Offered by RM Sotheby’s | Monterey, California | August 18-19, 2017
Photo Courtesy of RM Sotheby’s
This early Ferrari is certainly a unique design. Check out how short that windshield is. Driving it has to feel as if you are just strapping yourself to an engine and hanging on for dear life. It sort of has a proto-pontoon fender look to it, but it all curves inward at the passenger compartment before the bobbed rear end. It’s aggressive, racy, and screams “competition Ferrari.”
This car was purchased new by the Marzotto brothers in Italy in 1950. It has serious competition history in period, including:
1950 Targa Florio – DNF (with Umberto Marzotto)
1950 Mille Miglia – DNF (with Umberto Marzotto and Franco Cristaldi)
1951 Mille Miglia – DNF (with Giannino Marzotto and Marco Crosara)
1952 Mille Miglia – DNF (with Guido Mancini and Adriano Ercolani)
Okay, so maybe it wasn’t super successful in it’s day, but it still ran at the biggest races in the world. After the 1950 racing season the car was rebuilt by Carrozzeria Fontana, with the body you see here having been constructed at that time. Dubbed “L’uovo,” or the egg, it was designed to be aerodynamic and light.
After the 1952 season, the original 166 MM engine was replaced by an engine from Ferrari’s newer 212 Export model, which would mean that it carries a 2.6-liter V-12, which makes 175 horsepower (though this is unclear from the catalog description). In 1953 the car made it’s way into Californian ownership. In 1986, an Italian buyer brought the car home from the U.S. and had it restored. Displayed infrequently, the car has competed in the modern Mille Miglia a few times in the last 20 years.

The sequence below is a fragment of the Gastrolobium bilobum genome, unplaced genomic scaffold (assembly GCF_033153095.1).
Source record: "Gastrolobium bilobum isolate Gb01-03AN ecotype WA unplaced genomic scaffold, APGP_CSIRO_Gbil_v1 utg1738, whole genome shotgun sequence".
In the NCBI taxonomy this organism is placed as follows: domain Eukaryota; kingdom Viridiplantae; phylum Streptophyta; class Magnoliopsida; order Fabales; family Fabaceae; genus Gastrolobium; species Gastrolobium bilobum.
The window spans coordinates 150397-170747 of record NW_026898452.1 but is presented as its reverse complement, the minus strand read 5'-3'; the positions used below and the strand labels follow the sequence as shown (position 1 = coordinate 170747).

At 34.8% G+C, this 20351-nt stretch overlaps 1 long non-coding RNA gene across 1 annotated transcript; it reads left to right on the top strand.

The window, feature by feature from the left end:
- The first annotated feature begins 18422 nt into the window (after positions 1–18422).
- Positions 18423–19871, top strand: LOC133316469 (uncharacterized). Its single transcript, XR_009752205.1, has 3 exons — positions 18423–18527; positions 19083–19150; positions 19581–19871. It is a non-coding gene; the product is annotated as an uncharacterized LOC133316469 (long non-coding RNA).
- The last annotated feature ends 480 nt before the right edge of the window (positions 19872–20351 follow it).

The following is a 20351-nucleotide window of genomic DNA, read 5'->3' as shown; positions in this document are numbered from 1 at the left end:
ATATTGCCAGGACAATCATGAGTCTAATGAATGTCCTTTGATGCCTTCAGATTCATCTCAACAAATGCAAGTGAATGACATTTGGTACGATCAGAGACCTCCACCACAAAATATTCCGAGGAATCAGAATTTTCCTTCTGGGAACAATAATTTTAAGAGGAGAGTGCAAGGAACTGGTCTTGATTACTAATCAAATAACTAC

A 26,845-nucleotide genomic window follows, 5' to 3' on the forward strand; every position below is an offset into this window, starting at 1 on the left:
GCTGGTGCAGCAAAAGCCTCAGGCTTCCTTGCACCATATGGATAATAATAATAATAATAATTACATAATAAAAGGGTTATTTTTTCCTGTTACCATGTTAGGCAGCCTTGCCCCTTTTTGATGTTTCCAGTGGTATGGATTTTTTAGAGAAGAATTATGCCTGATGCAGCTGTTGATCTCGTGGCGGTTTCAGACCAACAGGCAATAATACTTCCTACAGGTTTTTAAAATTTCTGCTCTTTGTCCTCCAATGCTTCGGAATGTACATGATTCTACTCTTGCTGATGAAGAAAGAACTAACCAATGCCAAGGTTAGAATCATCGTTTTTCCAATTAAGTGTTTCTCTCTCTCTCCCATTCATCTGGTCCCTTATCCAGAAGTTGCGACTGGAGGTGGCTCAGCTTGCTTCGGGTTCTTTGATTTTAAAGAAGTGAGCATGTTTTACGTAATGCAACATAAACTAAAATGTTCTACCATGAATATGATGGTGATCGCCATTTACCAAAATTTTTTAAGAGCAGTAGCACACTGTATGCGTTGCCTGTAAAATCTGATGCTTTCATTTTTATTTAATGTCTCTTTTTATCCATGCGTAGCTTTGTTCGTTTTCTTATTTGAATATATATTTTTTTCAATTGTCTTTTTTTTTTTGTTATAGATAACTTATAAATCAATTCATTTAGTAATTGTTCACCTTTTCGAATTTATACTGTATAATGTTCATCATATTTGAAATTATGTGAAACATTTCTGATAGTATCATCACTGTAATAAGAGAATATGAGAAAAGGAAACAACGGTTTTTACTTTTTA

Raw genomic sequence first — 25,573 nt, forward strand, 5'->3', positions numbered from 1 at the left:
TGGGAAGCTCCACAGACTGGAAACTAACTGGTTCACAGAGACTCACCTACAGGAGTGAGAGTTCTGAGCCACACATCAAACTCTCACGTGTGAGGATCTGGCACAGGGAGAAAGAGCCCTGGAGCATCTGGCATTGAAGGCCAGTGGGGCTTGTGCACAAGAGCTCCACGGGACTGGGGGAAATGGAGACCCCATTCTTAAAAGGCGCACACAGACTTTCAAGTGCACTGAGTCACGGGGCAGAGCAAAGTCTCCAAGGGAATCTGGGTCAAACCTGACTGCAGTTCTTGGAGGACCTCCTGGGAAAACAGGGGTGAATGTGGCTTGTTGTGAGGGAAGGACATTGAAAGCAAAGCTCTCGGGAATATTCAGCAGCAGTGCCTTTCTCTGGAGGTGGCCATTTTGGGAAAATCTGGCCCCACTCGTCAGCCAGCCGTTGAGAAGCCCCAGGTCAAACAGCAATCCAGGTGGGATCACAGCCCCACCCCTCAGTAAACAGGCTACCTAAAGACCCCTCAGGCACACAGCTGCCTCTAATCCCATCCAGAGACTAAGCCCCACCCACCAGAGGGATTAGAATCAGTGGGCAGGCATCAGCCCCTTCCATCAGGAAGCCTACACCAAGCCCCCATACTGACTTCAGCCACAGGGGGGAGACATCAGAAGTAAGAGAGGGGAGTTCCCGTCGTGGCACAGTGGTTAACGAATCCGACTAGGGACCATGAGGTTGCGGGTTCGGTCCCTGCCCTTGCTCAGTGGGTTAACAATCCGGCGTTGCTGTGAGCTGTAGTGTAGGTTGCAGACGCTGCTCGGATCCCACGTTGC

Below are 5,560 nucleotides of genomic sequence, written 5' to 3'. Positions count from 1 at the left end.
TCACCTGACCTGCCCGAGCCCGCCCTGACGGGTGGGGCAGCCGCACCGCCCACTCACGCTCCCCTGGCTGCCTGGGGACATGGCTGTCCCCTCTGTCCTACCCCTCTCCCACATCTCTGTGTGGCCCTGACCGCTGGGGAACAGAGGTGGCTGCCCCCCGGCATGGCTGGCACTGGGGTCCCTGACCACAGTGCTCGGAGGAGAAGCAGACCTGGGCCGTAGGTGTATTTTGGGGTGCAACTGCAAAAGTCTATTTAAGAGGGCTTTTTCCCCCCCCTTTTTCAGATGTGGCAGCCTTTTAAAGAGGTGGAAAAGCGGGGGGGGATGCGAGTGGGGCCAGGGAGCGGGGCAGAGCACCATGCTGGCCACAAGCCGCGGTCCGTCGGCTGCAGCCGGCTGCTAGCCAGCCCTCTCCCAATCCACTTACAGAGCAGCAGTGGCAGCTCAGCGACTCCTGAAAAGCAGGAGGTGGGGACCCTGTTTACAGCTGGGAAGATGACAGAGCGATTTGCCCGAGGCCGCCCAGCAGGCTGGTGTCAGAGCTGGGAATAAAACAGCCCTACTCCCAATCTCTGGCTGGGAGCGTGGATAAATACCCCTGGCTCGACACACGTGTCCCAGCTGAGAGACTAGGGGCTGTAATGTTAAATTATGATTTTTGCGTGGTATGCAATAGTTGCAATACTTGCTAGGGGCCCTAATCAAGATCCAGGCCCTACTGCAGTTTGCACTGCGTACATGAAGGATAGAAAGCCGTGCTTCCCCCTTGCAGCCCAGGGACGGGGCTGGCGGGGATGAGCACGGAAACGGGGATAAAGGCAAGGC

This one-off, big money Ferrari will go under the hammer next month. For more information, check out RM Sotheby’s site here and see more from this sale here.
Offered by RM Sotheby’s | Lake Como, Italy | May 23, 2015
Photo – RM Sotheby’s
What’s great about these old Ferraris is that they were built for sport but are totally street-able. They are sports cars. But there’s nothing outrageous about them and they look like an early post-war convertible car from Europe.
The 212 Export (which differs from the 212 Inter, which was marketed as Ferrari’s grand touring model while the Export was being built as a racing car) was built in 1951 with a at least a couple finished in 1952. This is actually the final 212 Export to be bodied by Touring and is one of only 28 ever built. It is powered by a 160 horsepower 2.6-liter V-12.
This car has period race history, including:
1952 Targa Florio – 10th (with Baron Luigi Bordonaro di Chiaramonte)
1953 Targa Florio – 16th (with Bordonaro)
1956 Mille Miglia – DNF (with Edouard Margairuz)
Those are some pretty important races and it’s 1952 Targa Florio finish is most impressive. The car spent 30 or so years in the hands of American owners before being shipped to its next owner in Madrid. It then moved to London before returning to the States, where it resides today. It was restored years ago but looks great. It’s eligible for nearly every great historic racing event and will command a nice sum at auction. Click here to read more and here to see more from this sale.